Dr Jon Lewis is our Chief Strategy Officer. His background spans technology innovation and product delivery across a wide set of industries from mobile communications to healthcare. At Telensa Jon has pioneered several smart city applications, including smart parking and smart waste management. More recently he has led the Urban Data Project - a new approach to the collection and responsible use of data by cities, transforming trust and privacy using artificial intelligence and machine learning.
What is a smart city?
I think the term smart city has been misused, it tends to be discussed as ‘just one thing’ - if you digitise your city and deploy sensors then suddenly you become smart. In reality there isn’t one recipe for a smart city. People have tried to create the recipe by testing how smart a city is compared to maturity indexes and other criteria such as: how many sensors you have, how much energy is saved, the presence of a common data infrastructure. But, in truth there is no such thing as a smart city but a constant evolution towards smarter cities.
How have smart cities evolved?
You can now apply digitisation to pretty much everything a city does, be it street lighting, transport, traffic flow, bins etc. We have seen many cities digitise their operations this way to improve efficiency. For example, placing sensors on bins helps to ensure they’re being emptied only when full. But over the past five or six years we have seen significant change with digitisation. Cities are now able to gain much more insight from the physical environment, that is much broader than monitoring individual points like bins. Three things have accelerated the move towards us gaining a complete view of what's happening in a city:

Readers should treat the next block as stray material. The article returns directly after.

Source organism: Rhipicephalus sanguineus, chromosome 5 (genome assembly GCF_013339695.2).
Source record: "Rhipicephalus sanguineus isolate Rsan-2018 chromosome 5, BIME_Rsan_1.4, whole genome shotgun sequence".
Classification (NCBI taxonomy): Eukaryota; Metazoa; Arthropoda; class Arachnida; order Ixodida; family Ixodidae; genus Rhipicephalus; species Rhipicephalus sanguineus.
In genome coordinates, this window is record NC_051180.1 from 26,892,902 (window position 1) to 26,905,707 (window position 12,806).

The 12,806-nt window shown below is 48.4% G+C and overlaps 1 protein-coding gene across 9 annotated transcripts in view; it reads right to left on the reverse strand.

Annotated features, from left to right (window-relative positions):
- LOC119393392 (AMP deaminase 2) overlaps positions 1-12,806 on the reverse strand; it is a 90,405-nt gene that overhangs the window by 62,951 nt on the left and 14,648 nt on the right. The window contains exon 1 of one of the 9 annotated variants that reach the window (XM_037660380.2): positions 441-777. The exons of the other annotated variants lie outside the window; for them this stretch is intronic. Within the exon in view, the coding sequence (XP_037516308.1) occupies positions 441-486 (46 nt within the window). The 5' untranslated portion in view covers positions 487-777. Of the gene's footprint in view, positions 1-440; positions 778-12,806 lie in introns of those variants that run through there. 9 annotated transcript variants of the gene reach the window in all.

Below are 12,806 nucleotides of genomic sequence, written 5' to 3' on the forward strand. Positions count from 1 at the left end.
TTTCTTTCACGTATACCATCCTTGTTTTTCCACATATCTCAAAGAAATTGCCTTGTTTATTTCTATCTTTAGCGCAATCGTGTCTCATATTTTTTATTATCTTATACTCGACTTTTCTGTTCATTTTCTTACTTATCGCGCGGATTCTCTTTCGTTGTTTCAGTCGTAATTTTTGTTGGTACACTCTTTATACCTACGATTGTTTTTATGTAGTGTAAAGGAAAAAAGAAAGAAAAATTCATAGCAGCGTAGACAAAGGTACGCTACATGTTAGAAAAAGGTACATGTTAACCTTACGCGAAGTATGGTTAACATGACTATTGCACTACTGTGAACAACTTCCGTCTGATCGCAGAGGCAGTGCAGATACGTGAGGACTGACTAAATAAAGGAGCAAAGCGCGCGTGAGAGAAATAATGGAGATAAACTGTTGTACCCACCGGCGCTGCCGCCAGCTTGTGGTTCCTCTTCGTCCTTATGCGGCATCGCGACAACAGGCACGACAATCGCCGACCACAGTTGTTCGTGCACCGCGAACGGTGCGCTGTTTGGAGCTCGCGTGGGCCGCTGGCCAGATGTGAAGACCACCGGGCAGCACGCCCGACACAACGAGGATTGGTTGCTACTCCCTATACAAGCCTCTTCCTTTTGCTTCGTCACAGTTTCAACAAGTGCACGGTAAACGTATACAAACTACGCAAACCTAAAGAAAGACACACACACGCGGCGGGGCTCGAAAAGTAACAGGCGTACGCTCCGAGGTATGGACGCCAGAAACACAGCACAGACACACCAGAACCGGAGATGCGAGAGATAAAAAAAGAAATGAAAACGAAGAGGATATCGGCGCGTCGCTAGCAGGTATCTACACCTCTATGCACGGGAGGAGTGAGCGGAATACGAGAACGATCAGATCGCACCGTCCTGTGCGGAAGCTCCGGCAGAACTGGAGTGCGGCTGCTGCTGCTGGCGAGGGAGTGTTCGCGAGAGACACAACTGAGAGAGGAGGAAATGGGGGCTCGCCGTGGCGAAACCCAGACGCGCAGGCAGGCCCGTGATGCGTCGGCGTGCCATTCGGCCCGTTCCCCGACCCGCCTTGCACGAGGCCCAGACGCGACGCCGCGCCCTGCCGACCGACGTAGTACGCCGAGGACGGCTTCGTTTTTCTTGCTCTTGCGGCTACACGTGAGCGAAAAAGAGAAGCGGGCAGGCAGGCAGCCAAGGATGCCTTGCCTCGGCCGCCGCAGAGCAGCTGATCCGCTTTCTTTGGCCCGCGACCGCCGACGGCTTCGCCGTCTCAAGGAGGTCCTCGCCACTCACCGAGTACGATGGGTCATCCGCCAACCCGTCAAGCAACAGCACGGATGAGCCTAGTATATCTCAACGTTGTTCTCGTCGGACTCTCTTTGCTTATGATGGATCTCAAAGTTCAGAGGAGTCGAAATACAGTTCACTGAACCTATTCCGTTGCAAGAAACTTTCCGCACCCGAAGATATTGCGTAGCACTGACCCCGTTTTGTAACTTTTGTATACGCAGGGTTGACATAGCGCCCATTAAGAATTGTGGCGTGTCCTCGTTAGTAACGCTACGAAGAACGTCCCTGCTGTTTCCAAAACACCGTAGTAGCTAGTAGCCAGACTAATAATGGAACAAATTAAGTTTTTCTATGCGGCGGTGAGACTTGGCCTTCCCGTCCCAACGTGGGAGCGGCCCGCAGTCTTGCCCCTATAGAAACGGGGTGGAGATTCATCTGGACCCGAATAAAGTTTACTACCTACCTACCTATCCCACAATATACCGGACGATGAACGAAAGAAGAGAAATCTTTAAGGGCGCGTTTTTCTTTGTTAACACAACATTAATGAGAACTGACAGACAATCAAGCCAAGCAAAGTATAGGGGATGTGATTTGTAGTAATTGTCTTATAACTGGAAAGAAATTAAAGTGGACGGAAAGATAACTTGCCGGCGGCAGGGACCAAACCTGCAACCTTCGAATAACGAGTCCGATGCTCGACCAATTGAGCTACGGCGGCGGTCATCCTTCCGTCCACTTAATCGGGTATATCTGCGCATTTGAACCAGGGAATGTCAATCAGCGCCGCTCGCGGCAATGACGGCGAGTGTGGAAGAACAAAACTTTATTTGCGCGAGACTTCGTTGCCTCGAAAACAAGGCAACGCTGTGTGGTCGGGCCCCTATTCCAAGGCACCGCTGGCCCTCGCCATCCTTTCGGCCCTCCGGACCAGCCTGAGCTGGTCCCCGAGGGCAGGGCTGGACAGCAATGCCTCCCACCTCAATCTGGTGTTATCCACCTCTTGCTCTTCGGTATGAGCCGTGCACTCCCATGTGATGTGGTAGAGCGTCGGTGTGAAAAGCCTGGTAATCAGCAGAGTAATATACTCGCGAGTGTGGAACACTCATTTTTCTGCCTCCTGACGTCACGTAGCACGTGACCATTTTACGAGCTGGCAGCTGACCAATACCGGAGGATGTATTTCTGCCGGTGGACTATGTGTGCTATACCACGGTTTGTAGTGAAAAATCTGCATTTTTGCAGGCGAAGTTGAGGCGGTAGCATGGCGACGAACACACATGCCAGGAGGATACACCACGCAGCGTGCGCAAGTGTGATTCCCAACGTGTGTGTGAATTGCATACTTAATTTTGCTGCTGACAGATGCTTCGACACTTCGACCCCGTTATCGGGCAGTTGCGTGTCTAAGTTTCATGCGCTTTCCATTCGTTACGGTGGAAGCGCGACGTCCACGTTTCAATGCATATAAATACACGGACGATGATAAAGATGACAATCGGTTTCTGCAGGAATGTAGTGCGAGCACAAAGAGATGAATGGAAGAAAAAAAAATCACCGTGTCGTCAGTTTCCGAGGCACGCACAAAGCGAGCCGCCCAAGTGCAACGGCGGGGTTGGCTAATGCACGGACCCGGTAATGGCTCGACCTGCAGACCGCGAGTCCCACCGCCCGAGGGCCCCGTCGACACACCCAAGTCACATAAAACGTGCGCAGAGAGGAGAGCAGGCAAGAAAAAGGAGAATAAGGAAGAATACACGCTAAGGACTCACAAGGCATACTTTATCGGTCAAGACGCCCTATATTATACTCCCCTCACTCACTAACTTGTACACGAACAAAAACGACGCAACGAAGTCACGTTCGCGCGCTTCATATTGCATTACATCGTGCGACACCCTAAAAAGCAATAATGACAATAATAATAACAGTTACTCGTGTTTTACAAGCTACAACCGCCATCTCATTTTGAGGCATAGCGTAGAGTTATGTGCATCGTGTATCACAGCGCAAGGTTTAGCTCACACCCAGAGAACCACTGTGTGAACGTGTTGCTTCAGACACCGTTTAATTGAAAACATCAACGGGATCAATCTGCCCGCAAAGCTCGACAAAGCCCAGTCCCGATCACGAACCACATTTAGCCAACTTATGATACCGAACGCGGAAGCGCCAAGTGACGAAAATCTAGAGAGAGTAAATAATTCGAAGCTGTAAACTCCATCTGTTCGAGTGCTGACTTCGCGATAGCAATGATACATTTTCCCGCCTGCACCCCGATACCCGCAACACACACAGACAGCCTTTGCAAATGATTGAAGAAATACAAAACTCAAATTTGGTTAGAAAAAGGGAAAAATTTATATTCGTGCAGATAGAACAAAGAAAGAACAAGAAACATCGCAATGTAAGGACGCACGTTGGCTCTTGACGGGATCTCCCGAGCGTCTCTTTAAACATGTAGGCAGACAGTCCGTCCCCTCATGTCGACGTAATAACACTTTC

- Cities have gone through the process of employing IT departments and are now at the stage where their systems are getting mature enough that they can start creating a common infrastructure, eradicating silos.
- Following the emergence of the internet, companies and cities have been increasingly exploiting the digital domain rather than the physical domain to improve city operations. Over time this has commoditised sensing devices and communications to the point where you can instrument the physical environment at relatively low cost.
- Artificial intelligence has been around for 50 years, but in the last five years it’s really started to take-off for two reasons:
- Processing power is getting close to the power of the human brain, so you’re able to do things on computers in real-time that previously took years to process
- The move to cloud processing and cloud storage makes it possible to reduce data costs and achieve scalability
Cities are moving towards a phase where they can instrument the whole environment and the more they understand in the virtual world, the more they can start to understand what would happen in the physical world. Creating this digital twin doesn’t come without challenges, look out for my blog series to learn more about approach, privacy and trust. Sign up for notifications here: